Quodeth is the greatest mercantile power in Thule, and most of its nobles control rich stakes in a variety of industries and trades. Your blood may be blue, but at heart you are a man or woman of business. You own interests in merchant galleys, spice caravans, vine- yards, and silk orchards—and you’re not afraid to get your hands dirty if something or someone poses a threat to your little empire.
Patrician of Katagia
The city of Katagia is the purest example of Atlantean culture remaining in Thule, and you were raised with the finest education in the arts and sciences of Atlantis ... especially the arcane arts. Your family is wealthy and powerful, of course, but you understand that the true power of Atlantis was not measured in gold coins and loyal troops, but in knowledge. The libraries of Katagia are extensive, but many secrets of Atlantean magic and technology lie hidden beyond the city’s walls, and you mean to seek them out.
Your family represented a threat to the ruler of your home city, so they were driven into exile. Fortunately, your family was able to carry off sufficient treasure to become established in a new home, but someday you mean to return to your native city and see justice done. Which city is your true home? Where did your family find shelter? And why were they exiled to begin with?
You were brought up in a life of privilege and station. You can trace your lineage to the highborn families of the Atlantean Empire. Your word is a command, a fact others can sense in you, and your name is currency in the city from which you hail.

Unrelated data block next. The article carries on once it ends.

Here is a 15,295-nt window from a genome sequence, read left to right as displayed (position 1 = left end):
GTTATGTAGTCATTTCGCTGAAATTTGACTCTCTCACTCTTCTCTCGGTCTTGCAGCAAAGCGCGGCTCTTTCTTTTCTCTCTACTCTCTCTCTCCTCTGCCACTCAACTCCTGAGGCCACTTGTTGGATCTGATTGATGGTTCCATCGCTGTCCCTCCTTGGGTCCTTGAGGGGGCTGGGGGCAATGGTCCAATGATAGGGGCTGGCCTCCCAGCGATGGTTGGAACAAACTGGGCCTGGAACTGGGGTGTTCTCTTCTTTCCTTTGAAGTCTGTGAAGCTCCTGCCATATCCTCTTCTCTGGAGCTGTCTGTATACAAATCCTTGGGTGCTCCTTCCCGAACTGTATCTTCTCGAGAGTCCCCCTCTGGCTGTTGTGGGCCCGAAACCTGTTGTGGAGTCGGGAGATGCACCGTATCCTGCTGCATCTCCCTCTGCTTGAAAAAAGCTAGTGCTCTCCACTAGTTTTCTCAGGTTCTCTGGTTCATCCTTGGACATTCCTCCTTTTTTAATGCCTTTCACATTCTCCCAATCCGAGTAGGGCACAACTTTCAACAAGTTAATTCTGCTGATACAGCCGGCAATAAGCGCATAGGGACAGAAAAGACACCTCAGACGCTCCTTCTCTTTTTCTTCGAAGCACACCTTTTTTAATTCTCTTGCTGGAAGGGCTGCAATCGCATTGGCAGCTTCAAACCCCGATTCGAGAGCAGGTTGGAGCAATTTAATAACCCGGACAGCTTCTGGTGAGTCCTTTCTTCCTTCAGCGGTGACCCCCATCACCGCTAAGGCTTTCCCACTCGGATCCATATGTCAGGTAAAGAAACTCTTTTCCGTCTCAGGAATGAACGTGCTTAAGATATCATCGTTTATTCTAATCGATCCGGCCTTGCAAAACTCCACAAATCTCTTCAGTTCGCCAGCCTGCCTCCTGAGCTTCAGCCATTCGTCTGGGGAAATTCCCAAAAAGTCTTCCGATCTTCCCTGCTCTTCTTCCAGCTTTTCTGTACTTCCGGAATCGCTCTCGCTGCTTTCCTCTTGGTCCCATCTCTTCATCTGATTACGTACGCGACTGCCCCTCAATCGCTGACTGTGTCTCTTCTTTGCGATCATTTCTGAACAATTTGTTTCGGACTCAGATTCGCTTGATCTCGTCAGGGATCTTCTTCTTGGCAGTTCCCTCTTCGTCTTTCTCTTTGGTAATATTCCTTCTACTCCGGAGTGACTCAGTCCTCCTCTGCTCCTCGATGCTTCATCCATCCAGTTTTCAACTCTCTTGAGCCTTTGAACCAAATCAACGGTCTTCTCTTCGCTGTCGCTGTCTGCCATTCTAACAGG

D&D 5th Edition
Skill Training (1st level): You are trained in His- tory and Persuasion. As a noble, you were instructed in the events that shaped your family’s legacy, and learned the arts of diplomacy.
Urgent Command (1st level): On your turn, you can use a bonus action to allow one ally within 30 feet of you to make a single melee or ranged attack as a combat reaction. You can use this ability once, and then you must rest to regain it.
Noble’s Grace (6th level): Your air of nobility and confidence gives you greater influence over other people in positions of power. You have tactical advantage on ability checks or skill checks to interact with nobles and leaders.
Noble Patriarch (10th level): You become the official patriarch of your noble house. You are nominated to a seat of power in your home city, appointed to a ruling body, or awarded some similar great honor. You gain access to the wealth of your house and the authority to command its soldiers; you have a high income, and a company of followers equivalent to legionaries (see the sidebar on page 79). At 15th level, your followers improve to veterans.
Skill Bonuses (1st level): You gain a +2 bonus to Diplomacy, Knowledge (history), and Knowledge (nobility) skill checks. As a noble, you were instructed in the events that shaped your family’s legacy, and learned who was who in the important houses.
Urgent Command (1st level): On your turn, you can spend a hero point as a swift action to allow one ally within 30 feet of you to make a single melee or ranged attack as an immediate action. Hero points you spend to perform urgent command are not permanently expended, and are regained at the end of the day.
Noble’s Grace (6th level): Your air of nobility and confidence gives you greater influence over other people in positions of power. You gain an additional +4 bonus on skill checks made to interact with nobles and leaders, out of respect for your family name.
Noble Scion (10th level): You become the official pa- triarch of your noble house. You are nominated to a seat of power in your home city, appointed to a ruling body, or awarded some similar great honor. You gain access to the wealth of your house and the authority to command its soldiers, resulting in guards and a high income (see Followers and Income, under narrative benefits).